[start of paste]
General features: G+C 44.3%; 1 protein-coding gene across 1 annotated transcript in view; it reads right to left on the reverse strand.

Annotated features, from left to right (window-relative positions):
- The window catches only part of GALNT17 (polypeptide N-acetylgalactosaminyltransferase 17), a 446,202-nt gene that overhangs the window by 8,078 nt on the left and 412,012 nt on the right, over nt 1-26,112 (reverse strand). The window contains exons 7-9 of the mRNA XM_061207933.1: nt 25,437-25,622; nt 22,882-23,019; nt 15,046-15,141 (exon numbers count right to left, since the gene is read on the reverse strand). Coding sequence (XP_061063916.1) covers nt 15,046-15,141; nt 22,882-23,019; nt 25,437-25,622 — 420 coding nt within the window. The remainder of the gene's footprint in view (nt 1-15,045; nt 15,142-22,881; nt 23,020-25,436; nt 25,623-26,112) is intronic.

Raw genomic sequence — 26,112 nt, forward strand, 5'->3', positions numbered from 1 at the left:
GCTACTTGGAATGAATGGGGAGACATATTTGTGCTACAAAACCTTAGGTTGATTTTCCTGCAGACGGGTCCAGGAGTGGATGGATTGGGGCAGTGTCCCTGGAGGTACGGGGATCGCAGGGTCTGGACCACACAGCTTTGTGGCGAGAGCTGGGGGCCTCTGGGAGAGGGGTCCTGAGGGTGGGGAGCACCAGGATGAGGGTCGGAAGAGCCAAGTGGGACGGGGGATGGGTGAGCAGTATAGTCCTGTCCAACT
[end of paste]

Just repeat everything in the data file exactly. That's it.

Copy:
General features: G+C 44.3%; 1 protein-coding gene across 1 annotated transcript in view; it reads right to left on the reverse strand.

Annotated features, from left to right (window-relative positions):
- The window catches only part of GALNT17 (polypeptide N-acetylgalactosaminyltransferase 17), a 446,202-nt gene that overhangs the window by 8,078 nt on the left and 412,012 nt on the right, over nt 1-26,112 (reverse strand). The window contains exons 7-9 of the mRNA XM_061207933.1: nt 25,437-25,622; nt 22,882-23,019; nt 15,046-15,141 (exon numbers count right to left, since the gene is read on the reverse strand). Coding sequence (XP_061063916.1) covers nt 15,046-15,141; nt 22,882-23,019; nt 25,437-25,622 — 420 coding nt within the window. The remainder of the gene's footprint in view (nt 1-15,045; nt 15,142-22,881; nt 23,020-25,436; nt 25,623-26,112) is intronic.

Raw genomic sequence — 26,112 nt, forward strand, 5'->3', positions numbered from 1 at the left:
GCTACTTGGAATGAATGGGGAGACATATTTGTGCTACAAAACCTTAGGTTGATTTTCCTGCAGACGGGTCCAGGAGTGGATGGATTGGGGCAGTGTCCCTGGAGGTACGGGGATCGCAGGGTCTGGACCACACAGCTTTGTGGCGAGAGCTGGGGGCCTCTGGGAGAGGGGTCCTGAGGGTGGGGAGCACCAGGATGAGGGTCGGAAGAGCCAAGTGGGACGGGGGATGGGTGAGCAGTATAGTCCTGTCCAACT